• Bittersweet Ending: Hitler is assassinated and the Nazis are overthrown, to be replaced by a more reasonable government that makes peace and restores the Jews' citizenship. The Holocaust is averted. Much of Eastern Europe is kept out of Stalin's hands. However, the Jews face an uncertain future in Germany, the Czech part of Czechoslovakia remains under German rule, Germany is expected to develop nuclear weapons, Stalin still got the Baltics and parts of Poland, and Spain is under a radical, possibly Stalinist, regime. Not to mention that the war with Japan is still left unfinished.
  • Brits with Battleships: Represented by WWI veteran Alistair Walsh. The British Army under Sir Archibald Wavell eventually launches a coup d'etat against the collaborationist government and sets up a provisional government.
  • Cheese-Eating Surrender Monkeys: Averted. The French government briefly allies with Hitler but eventually turns on him, and the French main characters are very brave.
  • Depraved Homosexual: Major Uribe is this. He is openly gay and he literally gets aroused shooting enemy prisoners.
  • Enemy Civil War: The unrest against the Nazis culminates in this when Hitler is assassinated, ultimately bringing the war in Europe to an end.
  • Final Solution: Ultimately averted. Between a two-front war with the Soviets, French, and the British, an alliance with Poland (which makes its three million Jews, killed IOTL, off limits), and growing domestic unrest against the Nazis that culminates in the assassination of Hitler and a civil war, the Nazis are unable to carry this out.
    • Given the tone of Hitler's speech that was interrupted by his assassination, as well as Witt's forewarning that it would be significant, it is implied that, had he not been killed, he would have begun the Final Solution in earnest.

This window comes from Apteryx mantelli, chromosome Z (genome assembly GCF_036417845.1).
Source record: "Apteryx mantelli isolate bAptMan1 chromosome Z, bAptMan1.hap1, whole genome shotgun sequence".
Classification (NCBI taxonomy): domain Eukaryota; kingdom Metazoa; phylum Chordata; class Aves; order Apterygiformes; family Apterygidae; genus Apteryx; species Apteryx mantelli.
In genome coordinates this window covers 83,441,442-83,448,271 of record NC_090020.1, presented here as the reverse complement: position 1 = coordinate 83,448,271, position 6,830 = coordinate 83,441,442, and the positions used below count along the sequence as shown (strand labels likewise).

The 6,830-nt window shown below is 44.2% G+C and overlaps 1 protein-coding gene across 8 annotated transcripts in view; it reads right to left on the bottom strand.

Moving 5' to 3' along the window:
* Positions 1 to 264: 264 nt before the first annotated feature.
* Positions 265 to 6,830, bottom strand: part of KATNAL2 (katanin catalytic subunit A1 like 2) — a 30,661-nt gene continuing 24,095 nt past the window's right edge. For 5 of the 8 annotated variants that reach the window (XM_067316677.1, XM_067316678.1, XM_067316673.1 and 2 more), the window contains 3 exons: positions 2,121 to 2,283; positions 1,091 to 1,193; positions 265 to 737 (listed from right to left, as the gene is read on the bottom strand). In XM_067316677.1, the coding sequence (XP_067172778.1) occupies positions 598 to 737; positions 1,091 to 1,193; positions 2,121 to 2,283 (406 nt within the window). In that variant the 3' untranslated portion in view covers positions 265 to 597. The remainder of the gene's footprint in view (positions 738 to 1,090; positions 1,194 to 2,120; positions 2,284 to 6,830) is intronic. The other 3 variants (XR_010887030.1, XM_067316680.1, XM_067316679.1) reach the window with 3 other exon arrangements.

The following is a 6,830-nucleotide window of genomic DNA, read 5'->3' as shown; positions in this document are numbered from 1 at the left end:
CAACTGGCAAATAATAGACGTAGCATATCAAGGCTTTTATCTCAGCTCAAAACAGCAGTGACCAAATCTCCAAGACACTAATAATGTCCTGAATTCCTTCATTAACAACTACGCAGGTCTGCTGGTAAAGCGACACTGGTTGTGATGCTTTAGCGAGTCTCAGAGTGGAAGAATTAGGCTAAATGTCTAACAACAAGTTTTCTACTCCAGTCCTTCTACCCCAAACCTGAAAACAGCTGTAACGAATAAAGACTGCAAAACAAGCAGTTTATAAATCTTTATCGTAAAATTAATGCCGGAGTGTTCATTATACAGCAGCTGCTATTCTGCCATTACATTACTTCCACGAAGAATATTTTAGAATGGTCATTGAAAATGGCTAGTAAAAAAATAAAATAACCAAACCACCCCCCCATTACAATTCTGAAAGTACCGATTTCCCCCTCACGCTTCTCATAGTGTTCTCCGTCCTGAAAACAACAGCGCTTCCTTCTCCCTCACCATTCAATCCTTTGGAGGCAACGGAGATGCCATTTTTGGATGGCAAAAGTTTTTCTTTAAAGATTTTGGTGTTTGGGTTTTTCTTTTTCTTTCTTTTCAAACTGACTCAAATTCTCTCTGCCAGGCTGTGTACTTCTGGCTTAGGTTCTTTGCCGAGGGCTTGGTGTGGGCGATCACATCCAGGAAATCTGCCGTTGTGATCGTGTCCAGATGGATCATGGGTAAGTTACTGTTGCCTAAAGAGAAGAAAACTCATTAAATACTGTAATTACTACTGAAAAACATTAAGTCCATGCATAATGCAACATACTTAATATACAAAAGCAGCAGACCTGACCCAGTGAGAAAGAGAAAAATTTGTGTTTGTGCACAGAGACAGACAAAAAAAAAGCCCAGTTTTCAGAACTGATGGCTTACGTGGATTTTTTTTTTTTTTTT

• Fire-Forged Friends: Vaclav Jezek, a Czech soldier who initially has a very poor opinion of Jews, and Benjamin Halevy, a French-Czech Jew who is assigned to his regiment as a translator. The two soldier through the first Franco-German War, and the Spanish Civil War together, becoming very close even as they continue to mock one another.
    • Saul/Adi, Theo, and their panzer crew. So much so that Saul/Adi's Judaism is an open secret and none of his crewmates even think of turning him in. In fact, in the end, when Theo meets Saul's sister, Sarah, and expresses an interest in her, Saul encourages him.
  • Getting Crap Past the Radar: In-universe. A campaigner for FDR compares the 1940 election, where Democrat FDR runs against Republican Willke and third-party candidate Landon, with the 1912 election, in which Democrat Wilson ran against, and defeated, Republican Taft and Bull-Moose (Teddy) Roosevelt. In so doing, he says that, once again, a Democrat is running against a Republican and a Bull-something. Peggy, who is attending the rally, reflects that the speaker is implying what cannot be said directly in a public forum, that Landon is bullshit.
  • Historical-Domain Character: Stuka pilot Hans-Ulrich Rudel and U-Boat Captain Julius Lemp are both viewpoint characters for Germany. Many other historical characters, like Hitler, Stalin, Chamberlain, Churchill (who is killed by an assassin), Roosevelt, Montgomery (who dies in a plane crash in 1942), Sanjurjo, and Franco (who is shot by sniper Vaclav Jezek) appear in supporting roles as non-viewpoint characters.
  • Katanas of the Rising Sun: In action throughout East Asia, and represented by Sergeant Hideki Fujita and his men.
  • Killed Mid-Sentence: Hitler during his Munster speech.
  • Leave No Survivors: How the Germans fight on the Eastern Front and how the Japanese fight period.
  • Mighty Glacier: The KV-1 and Tiger 1 heavy tanks.